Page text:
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January Activities

Book of the month
The Gift That I Can Give

"Kids don't have to wait until they are grownups to make the world a better place! The newest Kathie Lee Gifford book empowers children to find unique ways to make a difference in the lives of those around them.

The Gift That I Can Give is a heartwarming story that shows how all children can do something today to make a positive impact on others. From simply being kind to giving a loved one an extra-big hug to cheering for a friend, this story will inspire children with countless ways to show God's love, leading them to want to listen to it again and again.

Kathie Lee is a trusted voice who feels like a friend for countless people. With her strong faith, enthusiasm, and playful writings, she appeals to young hearts and encourages them with the message that no one is too young or too small to share their gift with others.

Kathie Lee Gifford is the three-time Emmy award-winning co-host of the fourth hour of the Today show, alongside Hoda Kotb. In 2015, Gifford was inducted into the Broadcasting & Cable Hall of Fame. She has written four New York Times best-selling books. Former co-host of Live! with Regis and Kathie Lee, she is also a playwright, producer, singer, songwriter, and actress. Gifford has a passion for children and has been involved in numerous child-help organizations, including Cassidy's Place and Cody House, named after her two children."

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Craft of the month
Classic Snickerdoodle Cookies

YIELD: Makes about 2 dozen ACTIVE TIME: 35 minutes  TOTAL TIME: 1 hour 20 minutes, plus cooling time


  • 1 1/2 cups all-purpose flour

  • 1 teaspoon baking soda

  • 1 teaspoon cream of tartar

  • 1/2 cup (1 stick) cold unsalted butter, cut into 1/2" pieces

  • 1/4 teaspoon kosher salt

  • 1 cup sugar, divided

  • 1 large egg, room temperature

  • 2 teaspoons ground cinnamon


  1. Whisk flour, baking soda, and cream of tartar in a medium bowl. Using an electric mixer on medium speed, beat butter in a large bowl until pale yellow, 2–3 minutes. Scrape down sides, add salt and 3/4 cup sugar, and continue to beat until light and fluffy, 3–4 minutes more. Scrape down sides, add egg, and blend until just incorporated. Reduce mixer speed to low and gradually add dry ingredients, beating until just incorporated.

  2. Gather dough into a ball, wrap ball in plastic wrap, and chill until firm, about 30 minutes.

  3. Place racks in upper and lower thirds of oven; preheat to 375°F. Line 2 rimmed baking sheets with parchment paper. Mix cinnamon and remaining 1/4 cup sugar in a small bowl. Using your hands, roll tablespoonfuls of dough into balls. Roll balls in cinnamon sugar, then transfer to prepared sheets, spacing about 2" apart.

  4. Bake cookies, rotating sheets halfway through, until just golden brown around the edges, 8–10 minutes (cookies will firm up as they cool). Let cookies cool on sheets a few minutes, then transfer to wire racks and let cool completely.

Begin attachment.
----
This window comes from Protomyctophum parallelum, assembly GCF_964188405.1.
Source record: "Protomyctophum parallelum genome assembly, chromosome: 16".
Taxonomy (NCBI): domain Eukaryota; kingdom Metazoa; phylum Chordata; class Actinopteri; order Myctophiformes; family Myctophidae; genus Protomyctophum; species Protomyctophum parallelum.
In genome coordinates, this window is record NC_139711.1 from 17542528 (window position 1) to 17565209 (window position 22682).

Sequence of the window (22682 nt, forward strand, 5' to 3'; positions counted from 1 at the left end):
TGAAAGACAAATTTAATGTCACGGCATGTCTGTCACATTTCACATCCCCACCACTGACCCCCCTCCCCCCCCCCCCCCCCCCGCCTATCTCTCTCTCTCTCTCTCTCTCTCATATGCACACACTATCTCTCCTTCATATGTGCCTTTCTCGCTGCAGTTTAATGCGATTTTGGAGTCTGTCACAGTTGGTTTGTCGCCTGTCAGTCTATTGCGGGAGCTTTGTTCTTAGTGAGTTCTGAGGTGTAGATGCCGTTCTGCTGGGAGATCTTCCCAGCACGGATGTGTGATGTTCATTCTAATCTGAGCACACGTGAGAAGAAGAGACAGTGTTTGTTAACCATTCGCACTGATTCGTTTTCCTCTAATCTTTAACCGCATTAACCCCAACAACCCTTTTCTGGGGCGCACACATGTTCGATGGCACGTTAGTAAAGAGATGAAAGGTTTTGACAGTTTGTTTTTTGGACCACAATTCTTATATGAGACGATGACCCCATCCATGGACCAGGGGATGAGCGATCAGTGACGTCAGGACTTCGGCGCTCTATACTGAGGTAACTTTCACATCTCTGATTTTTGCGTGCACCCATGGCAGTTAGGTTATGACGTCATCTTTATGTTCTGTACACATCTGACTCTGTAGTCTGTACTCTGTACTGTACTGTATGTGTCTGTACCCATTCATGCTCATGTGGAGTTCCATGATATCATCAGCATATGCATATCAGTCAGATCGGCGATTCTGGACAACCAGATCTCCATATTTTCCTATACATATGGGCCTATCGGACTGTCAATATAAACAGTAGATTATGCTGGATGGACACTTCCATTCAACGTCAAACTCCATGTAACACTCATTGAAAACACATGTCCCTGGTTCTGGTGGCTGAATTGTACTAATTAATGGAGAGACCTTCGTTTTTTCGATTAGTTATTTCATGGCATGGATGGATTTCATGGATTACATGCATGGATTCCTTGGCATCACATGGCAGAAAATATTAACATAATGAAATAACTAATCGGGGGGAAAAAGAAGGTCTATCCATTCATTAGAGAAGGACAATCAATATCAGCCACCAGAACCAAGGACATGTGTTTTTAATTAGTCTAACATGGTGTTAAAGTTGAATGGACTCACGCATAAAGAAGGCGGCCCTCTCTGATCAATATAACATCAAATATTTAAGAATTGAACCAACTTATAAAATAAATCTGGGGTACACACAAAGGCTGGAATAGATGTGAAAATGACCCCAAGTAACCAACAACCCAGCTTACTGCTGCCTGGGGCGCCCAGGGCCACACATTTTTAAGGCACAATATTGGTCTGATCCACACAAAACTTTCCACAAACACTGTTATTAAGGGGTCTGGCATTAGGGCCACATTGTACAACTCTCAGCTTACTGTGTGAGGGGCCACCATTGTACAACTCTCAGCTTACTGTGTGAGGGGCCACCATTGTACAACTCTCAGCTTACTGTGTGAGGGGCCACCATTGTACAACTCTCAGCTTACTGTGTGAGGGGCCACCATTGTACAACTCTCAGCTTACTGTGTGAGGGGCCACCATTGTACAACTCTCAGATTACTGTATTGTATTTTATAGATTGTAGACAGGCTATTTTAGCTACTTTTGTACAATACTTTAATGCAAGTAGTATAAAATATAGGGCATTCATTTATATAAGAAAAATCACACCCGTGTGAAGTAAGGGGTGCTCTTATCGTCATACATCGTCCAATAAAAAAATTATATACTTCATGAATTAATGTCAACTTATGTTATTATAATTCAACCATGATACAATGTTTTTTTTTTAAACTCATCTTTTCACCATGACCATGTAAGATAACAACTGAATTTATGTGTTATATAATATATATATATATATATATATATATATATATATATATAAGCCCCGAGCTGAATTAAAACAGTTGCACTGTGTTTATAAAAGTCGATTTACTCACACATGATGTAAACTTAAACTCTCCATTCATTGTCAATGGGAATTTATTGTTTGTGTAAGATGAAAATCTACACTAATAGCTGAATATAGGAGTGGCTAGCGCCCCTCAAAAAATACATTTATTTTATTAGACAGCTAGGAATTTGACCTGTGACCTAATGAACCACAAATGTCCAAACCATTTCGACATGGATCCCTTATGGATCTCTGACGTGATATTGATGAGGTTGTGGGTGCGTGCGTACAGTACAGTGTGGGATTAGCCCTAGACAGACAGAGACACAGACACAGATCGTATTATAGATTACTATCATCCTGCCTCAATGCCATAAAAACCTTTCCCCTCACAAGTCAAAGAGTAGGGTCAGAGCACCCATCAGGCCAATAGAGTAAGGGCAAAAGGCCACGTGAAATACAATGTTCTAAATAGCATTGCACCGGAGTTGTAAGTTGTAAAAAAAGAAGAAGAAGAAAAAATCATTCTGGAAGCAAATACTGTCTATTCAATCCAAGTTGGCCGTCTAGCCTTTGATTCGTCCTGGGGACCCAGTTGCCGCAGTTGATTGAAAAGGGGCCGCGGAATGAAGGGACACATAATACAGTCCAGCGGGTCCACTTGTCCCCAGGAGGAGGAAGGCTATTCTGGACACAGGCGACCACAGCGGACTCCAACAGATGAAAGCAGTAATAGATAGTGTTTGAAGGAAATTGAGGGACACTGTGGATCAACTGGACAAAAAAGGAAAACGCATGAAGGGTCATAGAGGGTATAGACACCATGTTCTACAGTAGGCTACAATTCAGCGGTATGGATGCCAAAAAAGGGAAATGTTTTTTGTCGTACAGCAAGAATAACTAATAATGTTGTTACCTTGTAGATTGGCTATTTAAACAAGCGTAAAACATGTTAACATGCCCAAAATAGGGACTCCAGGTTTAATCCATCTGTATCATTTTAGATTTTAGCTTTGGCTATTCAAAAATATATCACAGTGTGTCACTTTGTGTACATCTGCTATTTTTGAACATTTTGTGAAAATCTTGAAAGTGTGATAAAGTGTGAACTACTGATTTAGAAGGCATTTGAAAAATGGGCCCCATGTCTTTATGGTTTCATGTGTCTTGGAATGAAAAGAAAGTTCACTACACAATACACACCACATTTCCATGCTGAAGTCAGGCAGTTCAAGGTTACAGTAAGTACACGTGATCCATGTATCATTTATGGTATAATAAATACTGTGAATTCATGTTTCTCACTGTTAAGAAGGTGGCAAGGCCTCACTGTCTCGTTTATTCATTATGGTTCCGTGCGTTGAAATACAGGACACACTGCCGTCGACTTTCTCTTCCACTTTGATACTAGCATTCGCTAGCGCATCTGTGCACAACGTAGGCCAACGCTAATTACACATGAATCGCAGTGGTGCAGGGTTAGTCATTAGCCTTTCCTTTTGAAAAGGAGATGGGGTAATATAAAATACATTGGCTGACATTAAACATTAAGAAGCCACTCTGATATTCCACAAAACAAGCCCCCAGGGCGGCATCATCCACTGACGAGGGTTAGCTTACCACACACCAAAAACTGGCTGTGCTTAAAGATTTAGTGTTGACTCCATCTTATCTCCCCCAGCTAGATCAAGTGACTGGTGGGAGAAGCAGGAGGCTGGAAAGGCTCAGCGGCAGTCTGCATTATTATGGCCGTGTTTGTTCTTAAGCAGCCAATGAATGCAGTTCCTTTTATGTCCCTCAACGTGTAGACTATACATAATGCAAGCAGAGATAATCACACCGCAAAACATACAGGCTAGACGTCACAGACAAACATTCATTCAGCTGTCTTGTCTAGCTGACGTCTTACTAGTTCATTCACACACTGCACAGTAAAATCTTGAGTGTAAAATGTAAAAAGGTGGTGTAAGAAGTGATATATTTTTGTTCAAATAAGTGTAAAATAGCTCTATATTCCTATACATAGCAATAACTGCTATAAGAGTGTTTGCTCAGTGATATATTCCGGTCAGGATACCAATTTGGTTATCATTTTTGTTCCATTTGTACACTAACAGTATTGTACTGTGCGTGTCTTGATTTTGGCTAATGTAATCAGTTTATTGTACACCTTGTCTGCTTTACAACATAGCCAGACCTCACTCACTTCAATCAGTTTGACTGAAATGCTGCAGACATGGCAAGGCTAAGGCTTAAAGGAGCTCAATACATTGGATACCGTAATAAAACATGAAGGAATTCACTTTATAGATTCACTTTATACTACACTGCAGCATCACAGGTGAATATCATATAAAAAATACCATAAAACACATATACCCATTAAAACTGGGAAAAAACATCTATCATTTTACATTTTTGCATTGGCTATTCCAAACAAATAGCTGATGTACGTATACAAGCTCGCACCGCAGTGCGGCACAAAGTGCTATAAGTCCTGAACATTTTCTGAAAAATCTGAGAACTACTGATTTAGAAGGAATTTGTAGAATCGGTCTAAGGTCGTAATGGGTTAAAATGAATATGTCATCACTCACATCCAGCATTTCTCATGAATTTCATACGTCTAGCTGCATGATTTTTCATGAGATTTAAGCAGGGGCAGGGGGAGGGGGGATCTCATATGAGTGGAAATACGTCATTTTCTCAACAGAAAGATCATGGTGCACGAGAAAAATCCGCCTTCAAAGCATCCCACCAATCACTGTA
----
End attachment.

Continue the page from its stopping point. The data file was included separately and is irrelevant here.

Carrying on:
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Craft of the month
Styro Sculpture: Two Ways

Children’s sculpture projects can be messy and time-consuming, particularly when using traditional materials such as clay or papier mache. My ‘after-school’ Art Club meets once a week for 45 minutes, and I prefer to complete a project in that time, otherwise it can often happen that one or more children are away for either the beginning or the end of the task. It is also my belief that, with preschool children, the most successful projects are those that hold their attention with quite immediate results.

Styro Sculpture’ is a great example of a project that is simple, fun, educational and can produce impressive results. Many kindergarten art teachers will be familiar with making sculpture from polystyrene packing peanuts and toothpicks or pipe cleaners. The kids construct all sorts of three-dimensional forms by connecting the small polystyrene shapes together. It is so much fun, and really exercises the children’s imaginations. Last time I did this project with four and five year olds, we  had a classroom full of cars, horses, spiders and space rockets.

However, it can be a little frustrating for the children, as the toothpicks and the polystyrene peanuts fall apart quite easily. I also find myself frustrated with the outcome, as one of my key aims with any kids’ sculpture project is to emphasise the three-dimensional physicality of sculpture compared with painting or drawing. Because packing peanuts are so small, the resulting structures are also rather small and fragile.

I wanted the children to be able to work on a much larger scale, especially after coming across a ‘green art’ blog, Inspiration Green, which reveals the seemingly endless possibilities of polystyrene as an art material. John Powers, Dio Mendoza and Tara Donovan are just three artists making incredible sculptural forms from polystyrene.

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